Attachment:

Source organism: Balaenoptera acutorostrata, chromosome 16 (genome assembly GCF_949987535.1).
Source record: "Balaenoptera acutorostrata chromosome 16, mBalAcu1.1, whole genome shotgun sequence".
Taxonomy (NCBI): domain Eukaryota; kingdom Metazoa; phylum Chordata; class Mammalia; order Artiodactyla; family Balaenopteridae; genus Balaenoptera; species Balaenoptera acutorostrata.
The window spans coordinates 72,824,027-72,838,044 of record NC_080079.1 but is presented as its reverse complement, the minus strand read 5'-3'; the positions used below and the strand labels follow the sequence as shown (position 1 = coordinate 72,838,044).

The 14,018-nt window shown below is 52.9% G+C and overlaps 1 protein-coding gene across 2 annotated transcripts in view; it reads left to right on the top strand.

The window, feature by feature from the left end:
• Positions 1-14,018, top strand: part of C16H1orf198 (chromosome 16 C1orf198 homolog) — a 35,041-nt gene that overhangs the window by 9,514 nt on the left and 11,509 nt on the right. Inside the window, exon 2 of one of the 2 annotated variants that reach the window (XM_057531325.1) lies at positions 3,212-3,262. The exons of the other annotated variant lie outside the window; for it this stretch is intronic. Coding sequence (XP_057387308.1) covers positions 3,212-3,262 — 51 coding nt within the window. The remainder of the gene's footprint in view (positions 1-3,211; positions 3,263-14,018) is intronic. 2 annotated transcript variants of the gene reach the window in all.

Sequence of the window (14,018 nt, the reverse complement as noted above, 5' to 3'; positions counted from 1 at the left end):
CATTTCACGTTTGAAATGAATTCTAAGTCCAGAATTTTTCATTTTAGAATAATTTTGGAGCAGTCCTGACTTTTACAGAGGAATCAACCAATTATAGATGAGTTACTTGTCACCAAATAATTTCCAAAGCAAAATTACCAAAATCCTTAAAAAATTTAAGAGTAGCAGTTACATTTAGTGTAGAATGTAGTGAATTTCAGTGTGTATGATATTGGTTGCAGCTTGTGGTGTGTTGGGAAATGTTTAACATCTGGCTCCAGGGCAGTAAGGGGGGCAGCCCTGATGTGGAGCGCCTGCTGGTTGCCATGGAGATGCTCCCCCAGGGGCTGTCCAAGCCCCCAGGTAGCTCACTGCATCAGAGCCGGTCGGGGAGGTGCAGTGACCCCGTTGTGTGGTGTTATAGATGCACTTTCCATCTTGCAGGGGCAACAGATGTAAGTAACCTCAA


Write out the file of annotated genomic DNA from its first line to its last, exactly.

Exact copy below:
Source organism: Balaenoptera acutorostrata, chromosome 16 (genome assembly GCF_949987535.1).
Source record: "Balaenoptera acutorostrata chromosome 16, mBalAcu1.1, whole genome shotgun sequence".
Taxonomy (NCBI): domain Eukaryota; kingdom Metazoa; phylum Chordata; class Mammalia; order Artiodactyla; family Balaenopteridae; genus Balaenoptera; species Balaenoptera acutorostrata.
The window spans coordinates 72,824,027-72,838,044 of record NC_080079.1 but is presented as its reverse complement, the minus strand read 5'-3'; the positions used below and the strand labels follow the sequence as shown (position 1 = coordinate 72,838,044).

The 14,018-nt window shown below is 52.9% G+C and overlaps 1 protein-coding gene across 2 annotated transcripts in view; it reads left to right on the top strand.

The window, feature by feature from the left end:
• Positions 1-14,018, top strand: part of C16H1orf198 (chromosome 16 C1orf198 homolog) — a 35,041-nt gene that overhangs the window by 9,514 nt on the left and 11,509 nt on the right. Inside the window, exon 2 of one of the 2 annotated variants that reach the window (XM_057531325.1) lies at positions 3,212-3,262. The exons of the other annotated variant lie outside the window; for it this stretch is intronic. Coding sequence (XP_057387308.1) covers positions 3,212-3,262 — 51 coding nt within the window. The remainder of the gene's footprint in view (positions 1-3,211; positions 3,263-14,018) is intronic. 2 annotated transcript variants of the gene reach the window in all.

Sequence of the window (14,018 nt, the reverse complement as noted above, 5' to 3'; positions counted from 1 at the left end):
CATTTCACGTTTGAAATGAATTCTAAGTCCAGAATTTTTCATTTTAGAATAATTTTGGAGCAGTCCTGACTTTTACAGAGGAATCAACCAATTATAGATGAGTTACTTGTCACCAAATAATTTCCAAAGCAAAATTACCAAAATCCTTAAAAAATTTAAGAGTAGCAGTTACATTTAGTGTAGAATGTAGTGAATTTCAGTGTGTATGATATTGGTTGCAGCTTGTGGTGTGTTGGGAAATGTTTAACATCTGGCTCCAGGGCAGTAAGGGGGGCAGCCCTGATGTGGAGCGCCTGCTGGTTGCCATGGAGATGCTCCCCCAGGGGCTGTCCAAGCCCCCAGGTAGCTCACTGCATCAGAGCCGGTCGGGGAGGTGCAGTGACCCCGTTGTGTGGTGTTATAGATGCACTTTCCATCTTGCAGGGGCAACAGATGTAAGTAACCTCAA